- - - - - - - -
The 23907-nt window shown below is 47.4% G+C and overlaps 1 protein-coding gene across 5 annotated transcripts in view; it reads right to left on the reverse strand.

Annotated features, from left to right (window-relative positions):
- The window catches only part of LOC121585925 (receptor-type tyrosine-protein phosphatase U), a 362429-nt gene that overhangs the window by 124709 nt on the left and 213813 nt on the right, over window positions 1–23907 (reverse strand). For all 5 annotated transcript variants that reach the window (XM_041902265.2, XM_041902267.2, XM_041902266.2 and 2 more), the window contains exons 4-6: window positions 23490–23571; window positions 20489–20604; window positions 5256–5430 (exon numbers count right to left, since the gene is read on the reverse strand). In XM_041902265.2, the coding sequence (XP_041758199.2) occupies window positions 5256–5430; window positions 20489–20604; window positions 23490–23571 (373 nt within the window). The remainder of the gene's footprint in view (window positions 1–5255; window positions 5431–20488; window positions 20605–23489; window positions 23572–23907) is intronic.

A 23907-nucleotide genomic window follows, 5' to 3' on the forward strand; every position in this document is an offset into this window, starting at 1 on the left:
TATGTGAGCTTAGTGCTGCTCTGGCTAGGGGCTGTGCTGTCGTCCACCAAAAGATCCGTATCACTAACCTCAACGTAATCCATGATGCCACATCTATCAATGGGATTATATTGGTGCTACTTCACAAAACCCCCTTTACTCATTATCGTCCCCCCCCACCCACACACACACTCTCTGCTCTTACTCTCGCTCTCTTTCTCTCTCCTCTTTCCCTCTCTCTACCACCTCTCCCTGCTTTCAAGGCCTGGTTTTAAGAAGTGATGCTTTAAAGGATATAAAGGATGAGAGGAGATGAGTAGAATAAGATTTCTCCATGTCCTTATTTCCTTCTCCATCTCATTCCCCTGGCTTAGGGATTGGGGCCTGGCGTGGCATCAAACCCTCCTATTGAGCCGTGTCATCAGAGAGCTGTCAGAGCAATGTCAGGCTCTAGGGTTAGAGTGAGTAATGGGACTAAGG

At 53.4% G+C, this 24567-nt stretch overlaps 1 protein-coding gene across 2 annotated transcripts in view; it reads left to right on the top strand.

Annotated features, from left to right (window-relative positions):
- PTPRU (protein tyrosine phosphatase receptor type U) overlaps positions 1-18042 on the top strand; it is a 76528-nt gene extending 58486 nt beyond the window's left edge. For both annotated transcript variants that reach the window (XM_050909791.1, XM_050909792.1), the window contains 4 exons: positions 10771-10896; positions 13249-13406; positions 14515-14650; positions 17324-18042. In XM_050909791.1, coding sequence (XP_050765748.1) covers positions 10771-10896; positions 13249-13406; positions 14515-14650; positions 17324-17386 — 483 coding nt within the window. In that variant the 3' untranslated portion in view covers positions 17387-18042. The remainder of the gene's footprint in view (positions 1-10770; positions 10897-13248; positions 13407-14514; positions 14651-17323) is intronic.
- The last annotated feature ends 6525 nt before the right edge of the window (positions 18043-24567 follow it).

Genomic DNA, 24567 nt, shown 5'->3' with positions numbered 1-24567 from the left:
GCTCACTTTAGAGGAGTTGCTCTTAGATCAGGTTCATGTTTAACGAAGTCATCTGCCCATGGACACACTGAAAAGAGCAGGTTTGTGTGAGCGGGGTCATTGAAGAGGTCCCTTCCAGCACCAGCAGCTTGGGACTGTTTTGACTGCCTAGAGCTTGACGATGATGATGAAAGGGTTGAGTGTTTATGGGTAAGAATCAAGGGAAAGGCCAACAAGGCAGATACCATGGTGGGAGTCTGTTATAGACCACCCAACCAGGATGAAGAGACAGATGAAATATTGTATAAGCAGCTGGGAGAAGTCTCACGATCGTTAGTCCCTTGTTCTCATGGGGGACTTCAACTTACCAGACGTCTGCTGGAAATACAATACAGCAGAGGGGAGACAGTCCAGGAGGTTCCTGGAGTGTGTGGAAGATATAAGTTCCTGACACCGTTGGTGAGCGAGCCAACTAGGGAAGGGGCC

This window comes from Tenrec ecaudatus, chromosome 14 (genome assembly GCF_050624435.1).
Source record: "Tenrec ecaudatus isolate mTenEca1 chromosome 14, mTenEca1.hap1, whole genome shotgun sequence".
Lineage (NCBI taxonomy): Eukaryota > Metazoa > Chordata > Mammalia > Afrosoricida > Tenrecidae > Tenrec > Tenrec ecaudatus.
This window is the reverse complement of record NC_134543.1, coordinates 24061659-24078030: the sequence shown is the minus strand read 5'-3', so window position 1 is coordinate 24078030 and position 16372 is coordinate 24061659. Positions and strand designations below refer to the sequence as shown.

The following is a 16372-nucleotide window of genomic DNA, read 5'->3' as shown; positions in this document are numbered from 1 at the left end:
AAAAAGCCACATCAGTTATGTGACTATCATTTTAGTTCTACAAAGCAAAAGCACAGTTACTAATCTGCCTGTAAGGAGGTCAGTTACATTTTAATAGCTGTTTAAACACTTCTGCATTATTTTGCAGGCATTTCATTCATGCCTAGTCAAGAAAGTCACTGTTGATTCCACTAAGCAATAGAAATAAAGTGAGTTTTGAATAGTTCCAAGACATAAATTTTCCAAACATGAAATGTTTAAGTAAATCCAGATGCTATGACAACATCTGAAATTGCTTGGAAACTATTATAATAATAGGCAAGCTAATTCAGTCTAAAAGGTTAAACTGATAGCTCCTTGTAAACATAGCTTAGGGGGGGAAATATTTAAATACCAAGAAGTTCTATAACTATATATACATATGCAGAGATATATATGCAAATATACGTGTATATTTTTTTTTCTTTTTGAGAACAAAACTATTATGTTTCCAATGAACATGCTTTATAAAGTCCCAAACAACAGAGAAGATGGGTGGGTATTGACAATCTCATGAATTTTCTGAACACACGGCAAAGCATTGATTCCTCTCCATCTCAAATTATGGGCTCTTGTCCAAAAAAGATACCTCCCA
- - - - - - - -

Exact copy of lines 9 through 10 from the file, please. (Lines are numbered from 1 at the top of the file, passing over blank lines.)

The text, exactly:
- The last annotated feature ends 6525 nt before the right edge of the window (positions 18043-24567 follow it).

Genomic DNA, 24567 nt, shown 5'->3' with positions numbered 1-24567 from the left: